THE INSIDES:  The top is all French seamed (even the armscye) and the skirt only has one seam, and that was closely zig-zagged along the edge for a faux serged (overlocked) clean edge

TIME TO COMPLETE:  The blouse was finished on October 4, 2021 and took only about 4 hours from start to finish.  The skirt took me longer, as I didn’t use a pattern – maybe 6 hours altogether – and was finished a few days after the top.

TOTAL COST:  The skirt was reasonably priced for the two yards I had my friend pick up for me (yes, I paid her later) and the linen had been in my stash so long it’s free in my mind!

I am further tying this outfit in with my previous Moana inspired outfit on a basic level because I used the same fabric for part of both sets.  Yes, that is correct!!  That brown jumper I made was originally bright orange like my top because this is what I sewed out of the one yard (plus scraps) that was leftover before dyeing that project a new color.  However, this is much more culturally influenced that that previous set.  Even still, as much as Moana has been the starting point of interest to whatever recent historical inquiries or research I have carried out on the Pacific Islands, she is actually the second protagonist of Polynesian descent in a Disney animated feature.  The first was Lilo with her older sister Nani from Lilo & Stitch.   

These pieces were a refreshing project because I was both going rouge and being inventive.  I have been doing this a lot with my sewing lately.  It keeps my creative juices flowing to draft something myself, or at least interpret a pattern in an unexpected manner.  I went through a bout of no-sewing in July through the end of August, although you wouldn’t have guessed it on my blog.  I have such a backlog of good things I’ve made but haven’t posted so my blog’s supply of material seems endless sometimes!  Anyways, these creative projects that are just what I want to make at the moment are giving me life.  I don’t care if it is October, this is exactly what I wanted to sew and wear.  Luckily, the combo of the orange and the purple here gives me an opportunity to still wear this for the last throes of summer warmth that we often have in October.  I hope to be wearing this set much more again as soon as it gets warm again next year.  For now I plan on wearing the orange top with all my fall season skirts the next month!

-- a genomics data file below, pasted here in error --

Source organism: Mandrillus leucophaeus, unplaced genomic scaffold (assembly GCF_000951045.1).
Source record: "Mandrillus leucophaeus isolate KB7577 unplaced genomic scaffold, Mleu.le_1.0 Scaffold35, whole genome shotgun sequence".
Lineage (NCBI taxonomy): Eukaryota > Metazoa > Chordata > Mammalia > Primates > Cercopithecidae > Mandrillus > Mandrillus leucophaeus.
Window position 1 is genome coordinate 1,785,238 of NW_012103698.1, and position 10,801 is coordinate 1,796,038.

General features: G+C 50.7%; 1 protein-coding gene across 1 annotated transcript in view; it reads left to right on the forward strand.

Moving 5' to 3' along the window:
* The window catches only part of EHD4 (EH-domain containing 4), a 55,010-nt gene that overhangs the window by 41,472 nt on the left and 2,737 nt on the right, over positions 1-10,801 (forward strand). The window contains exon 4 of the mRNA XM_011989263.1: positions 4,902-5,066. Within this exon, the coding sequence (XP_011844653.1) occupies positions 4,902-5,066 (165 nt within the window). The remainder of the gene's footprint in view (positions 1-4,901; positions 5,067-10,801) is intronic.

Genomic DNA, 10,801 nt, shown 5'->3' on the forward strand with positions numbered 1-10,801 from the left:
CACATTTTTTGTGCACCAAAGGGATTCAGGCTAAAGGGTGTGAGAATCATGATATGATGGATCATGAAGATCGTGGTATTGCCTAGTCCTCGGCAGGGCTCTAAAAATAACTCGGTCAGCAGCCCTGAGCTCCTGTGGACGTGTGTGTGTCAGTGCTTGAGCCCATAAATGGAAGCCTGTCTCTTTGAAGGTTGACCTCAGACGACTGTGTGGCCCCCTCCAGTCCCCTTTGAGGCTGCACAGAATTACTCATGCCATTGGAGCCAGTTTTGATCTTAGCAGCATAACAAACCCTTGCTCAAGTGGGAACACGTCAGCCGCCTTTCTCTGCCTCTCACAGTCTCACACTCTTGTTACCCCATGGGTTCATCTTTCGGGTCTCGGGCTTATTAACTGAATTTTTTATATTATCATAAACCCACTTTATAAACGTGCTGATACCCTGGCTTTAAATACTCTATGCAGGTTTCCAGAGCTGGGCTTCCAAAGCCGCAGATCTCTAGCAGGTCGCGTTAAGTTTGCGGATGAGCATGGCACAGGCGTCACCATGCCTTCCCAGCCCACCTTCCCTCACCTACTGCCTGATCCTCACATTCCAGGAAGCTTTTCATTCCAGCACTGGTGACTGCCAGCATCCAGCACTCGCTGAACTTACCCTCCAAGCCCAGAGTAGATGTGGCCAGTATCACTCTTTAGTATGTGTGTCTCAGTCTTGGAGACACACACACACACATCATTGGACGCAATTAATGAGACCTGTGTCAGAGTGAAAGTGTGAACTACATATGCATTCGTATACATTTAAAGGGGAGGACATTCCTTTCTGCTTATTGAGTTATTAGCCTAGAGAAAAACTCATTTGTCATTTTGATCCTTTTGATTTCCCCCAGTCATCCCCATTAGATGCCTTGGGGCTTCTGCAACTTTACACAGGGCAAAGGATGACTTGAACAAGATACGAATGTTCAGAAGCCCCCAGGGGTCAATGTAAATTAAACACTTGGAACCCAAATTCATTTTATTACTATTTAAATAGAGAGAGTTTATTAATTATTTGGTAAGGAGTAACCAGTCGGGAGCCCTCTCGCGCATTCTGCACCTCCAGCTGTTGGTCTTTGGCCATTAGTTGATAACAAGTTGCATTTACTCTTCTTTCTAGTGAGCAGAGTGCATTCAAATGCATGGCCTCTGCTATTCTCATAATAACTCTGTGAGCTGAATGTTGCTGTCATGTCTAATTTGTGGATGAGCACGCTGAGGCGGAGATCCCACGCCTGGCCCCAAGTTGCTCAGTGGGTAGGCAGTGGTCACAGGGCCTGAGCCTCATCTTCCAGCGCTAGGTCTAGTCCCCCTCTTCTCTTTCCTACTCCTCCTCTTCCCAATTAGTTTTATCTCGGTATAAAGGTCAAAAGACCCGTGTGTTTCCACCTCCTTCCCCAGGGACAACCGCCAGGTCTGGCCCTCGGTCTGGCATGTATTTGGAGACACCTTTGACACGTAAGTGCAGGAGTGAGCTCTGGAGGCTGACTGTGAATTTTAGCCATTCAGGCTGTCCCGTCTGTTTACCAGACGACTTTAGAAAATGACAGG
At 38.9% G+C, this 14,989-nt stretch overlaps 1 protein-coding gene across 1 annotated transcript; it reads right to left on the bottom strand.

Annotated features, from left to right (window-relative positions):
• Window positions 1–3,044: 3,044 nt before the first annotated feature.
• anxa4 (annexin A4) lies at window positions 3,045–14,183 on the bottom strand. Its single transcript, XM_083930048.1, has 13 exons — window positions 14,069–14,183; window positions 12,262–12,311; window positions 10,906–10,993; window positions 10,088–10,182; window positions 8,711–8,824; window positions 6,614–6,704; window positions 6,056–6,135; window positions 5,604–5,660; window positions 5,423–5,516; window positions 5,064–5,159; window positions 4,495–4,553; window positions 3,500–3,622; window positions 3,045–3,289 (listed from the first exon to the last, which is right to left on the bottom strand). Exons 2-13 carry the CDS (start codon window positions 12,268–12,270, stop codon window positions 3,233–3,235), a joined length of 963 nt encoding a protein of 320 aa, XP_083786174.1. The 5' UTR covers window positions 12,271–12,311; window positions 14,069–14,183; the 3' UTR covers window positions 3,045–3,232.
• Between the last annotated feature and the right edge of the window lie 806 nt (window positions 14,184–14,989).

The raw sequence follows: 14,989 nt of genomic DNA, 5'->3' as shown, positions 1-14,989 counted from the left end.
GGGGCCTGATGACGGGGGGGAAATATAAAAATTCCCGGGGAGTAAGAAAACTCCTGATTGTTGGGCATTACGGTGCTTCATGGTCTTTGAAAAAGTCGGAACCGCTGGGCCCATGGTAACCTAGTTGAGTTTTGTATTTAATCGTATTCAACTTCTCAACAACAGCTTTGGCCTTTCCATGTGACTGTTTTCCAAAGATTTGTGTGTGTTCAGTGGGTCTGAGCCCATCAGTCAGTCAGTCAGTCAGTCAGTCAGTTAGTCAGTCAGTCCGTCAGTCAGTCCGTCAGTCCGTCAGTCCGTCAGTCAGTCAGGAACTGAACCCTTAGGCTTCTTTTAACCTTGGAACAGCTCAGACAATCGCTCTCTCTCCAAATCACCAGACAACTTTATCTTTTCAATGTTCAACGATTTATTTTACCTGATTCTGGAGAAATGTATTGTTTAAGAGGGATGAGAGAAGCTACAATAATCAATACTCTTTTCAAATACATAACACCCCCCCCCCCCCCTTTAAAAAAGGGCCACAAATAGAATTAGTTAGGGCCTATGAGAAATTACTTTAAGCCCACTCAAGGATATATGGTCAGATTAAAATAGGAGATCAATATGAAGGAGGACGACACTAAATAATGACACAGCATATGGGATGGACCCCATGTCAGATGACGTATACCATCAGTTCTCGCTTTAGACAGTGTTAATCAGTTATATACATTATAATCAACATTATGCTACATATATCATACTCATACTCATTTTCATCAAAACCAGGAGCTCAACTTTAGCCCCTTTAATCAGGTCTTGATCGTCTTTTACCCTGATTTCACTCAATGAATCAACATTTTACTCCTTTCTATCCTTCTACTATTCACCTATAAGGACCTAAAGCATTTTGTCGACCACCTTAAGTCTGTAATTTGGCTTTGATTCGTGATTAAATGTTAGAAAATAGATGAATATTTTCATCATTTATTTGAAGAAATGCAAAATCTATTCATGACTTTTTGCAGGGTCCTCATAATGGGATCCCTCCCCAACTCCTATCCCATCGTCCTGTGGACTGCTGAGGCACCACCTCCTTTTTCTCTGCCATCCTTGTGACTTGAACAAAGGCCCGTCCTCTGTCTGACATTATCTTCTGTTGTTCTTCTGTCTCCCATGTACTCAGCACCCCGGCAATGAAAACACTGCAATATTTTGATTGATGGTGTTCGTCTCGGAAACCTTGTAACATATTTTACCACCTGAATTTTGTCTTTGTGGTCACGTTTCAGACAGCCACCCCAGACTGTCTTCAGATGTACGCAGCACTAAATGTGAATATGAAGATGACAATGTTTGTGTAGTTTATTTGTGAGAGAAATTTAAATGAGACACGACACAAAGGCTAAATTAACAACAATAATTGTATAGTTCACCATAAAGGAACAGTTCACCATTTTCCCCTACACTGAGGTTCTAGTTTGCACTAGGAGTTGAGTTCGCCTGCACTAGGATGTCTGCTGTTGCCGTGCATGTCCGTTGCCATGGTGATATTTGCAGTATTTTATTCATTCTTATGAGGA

Along that vein, I guess I will dive into the details about my little vintage linen crop top.  The original pattern calls this an “unlined, sheer, short jacket” actually because it is shown sewn in a lace and meant to be worn as a cover up to the included “sleeveless sheath dress” (the base item to this set).  I am surprised the ’59 pattern calls it a jacket.  After all, it is sheer and designed to have an open back with no closures, other than hem and neckline bindings which extend into ties.  I guess this is not much different from a short cropped, no-closure bolero jacket, however looking at the line drawing alone gave me a different idea.  Line drawing are such a basic starting point, devoid of any influence, it always helps me come up with original thoughts.  I chose to see this garment reinvented as a wear-alone top, aka blouse.